COVID-19 has directly impacted lives around the globe, and as researchers learn more about the respiratory disease, they’re also learning more about the scope of disruptions to survivors’ long term health. News stories about “long haul,” or “long COVID” have emerged, full of anecdotes that chronical severe fatigue, shortness of breath, and cognitive issues like memory loss and difficulty concentrating. As scientists have begun chronicling and cataloging these symptoms, a new question has arisen: Does the disease and its lingering symptoms change the brain? More specifically, is there an underlying physiological explanation of mental health disorders in COVID-19 survivors, such as posttraumatic stress?
A new study published in the journal, Neurobiology of Stress, show abnormal brain connectivity patterns associated with increased posttraumatic stress symptoms (PTSS) in COVID-19 survivors, in contrast to the control group. New approaches to fMRI no longer assume a static state for the brain’s functional connectivity, but instead, “capture dynamic functional brain connectivity, showing the way brain patterns change over time in fundamental and reoccurring ways,” according to Georgia State University psychologist, and the study’s co-author, Vince Calhoun.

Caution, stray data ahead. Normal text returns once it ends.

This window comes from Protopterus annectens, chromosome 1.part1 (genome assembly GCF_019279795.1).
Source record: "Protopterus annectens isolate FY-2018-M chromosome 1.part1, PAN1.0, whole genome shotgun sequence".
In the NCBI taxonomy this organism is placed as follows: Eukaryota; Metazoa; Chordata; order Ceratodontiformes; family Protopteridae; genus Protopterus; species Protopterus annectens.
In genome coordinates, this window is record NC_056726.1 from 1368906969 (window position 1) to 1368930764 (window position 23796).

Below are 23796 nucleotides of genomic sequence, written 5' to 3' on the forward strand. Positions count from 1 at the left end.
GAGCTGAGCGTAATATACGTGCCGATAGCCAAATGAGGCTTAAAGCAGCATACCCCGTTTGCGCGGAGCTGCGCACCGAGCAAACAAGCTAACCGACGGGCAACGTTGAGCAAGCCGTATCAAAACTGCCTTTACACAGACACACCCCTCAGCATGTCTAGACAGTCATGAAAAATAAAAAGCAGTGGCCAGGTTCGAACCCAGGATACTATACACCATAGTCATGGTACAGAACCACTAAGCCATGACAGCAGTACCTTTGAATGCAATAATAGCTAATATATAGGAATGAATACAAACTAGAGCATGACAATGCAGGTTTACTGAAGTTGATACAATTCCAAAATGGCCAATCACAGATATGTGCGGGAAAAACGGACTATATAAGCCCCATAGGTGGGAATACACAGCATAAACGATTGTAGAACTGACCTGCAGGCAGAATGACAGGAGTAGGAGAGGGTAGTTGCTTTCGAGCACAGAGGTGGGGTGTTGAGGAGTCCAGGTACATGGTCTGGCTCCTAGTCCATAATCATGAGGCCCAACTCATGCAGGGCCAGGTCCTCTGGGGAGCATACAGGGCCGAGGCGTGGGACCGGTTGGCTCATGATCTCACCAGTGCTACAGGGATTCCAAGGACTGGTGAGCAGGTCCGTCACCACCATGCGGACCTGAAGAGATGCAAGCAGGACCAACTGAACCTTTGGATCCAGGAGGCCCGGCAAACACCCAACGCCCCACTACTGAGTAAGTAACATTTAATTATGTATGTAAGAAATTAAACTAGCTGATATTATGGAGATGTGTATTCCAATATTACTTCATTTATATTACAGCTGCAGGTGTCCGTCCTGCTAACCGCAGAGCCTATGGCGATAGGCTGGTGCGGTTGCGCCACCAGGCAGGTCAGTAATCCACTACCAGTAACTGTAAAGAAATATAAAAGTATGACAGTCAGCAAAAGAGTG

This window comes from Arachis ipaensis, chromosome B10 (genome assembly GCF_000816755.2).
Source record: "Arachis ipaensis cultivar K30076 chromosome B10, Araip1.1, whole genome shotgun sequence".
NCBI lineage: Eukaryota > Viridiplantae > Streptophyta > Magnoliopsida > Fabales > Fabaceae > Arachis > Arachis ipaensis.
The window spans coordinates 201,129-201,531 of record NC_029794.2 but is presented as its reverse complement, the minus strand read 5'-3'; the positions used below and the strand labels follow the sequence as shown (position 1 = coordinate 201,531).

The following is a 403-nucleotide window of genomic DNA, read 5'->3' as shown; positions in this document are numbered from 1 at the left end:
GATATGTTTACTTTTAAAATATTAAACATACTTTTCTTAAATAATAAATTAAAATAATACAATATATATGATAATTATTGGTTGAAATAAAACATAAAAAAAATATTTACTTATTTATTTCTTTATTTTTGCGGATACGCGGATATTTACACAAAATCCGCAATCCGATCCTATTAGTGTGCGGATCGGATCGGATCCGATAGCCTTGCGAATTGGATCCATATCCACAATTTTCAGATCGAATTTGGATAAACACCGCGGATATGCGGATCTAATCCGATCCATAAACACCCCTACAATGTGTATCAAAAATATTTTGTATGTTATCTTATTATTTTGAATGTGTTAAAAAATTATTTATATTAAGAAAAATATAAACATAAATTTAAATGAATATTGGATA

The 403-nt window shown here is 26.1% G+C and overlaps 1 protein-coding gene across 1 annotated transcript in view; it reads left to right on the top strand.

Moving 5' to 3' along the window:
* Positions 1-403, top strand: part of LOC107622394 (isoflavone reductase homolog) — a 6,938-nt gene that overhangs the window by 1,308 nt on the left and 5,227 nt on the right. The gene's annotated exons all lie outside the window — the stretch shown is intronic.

Researchers identified three distinct and reoccurring dynamic functional network connectivity (dFNC) states in the brains of the COVID-19 research participants. Increased occurrences of one dFNC state in particular, which involves the sensorimotor and visual domains, correlated with pronounced posttraumatic stress symptoms (PTSS). Calhoun, along with co-author, Zening Fu, emphasize “the importance of evaluating dynamic functional network changes with COVID-19 survivors.”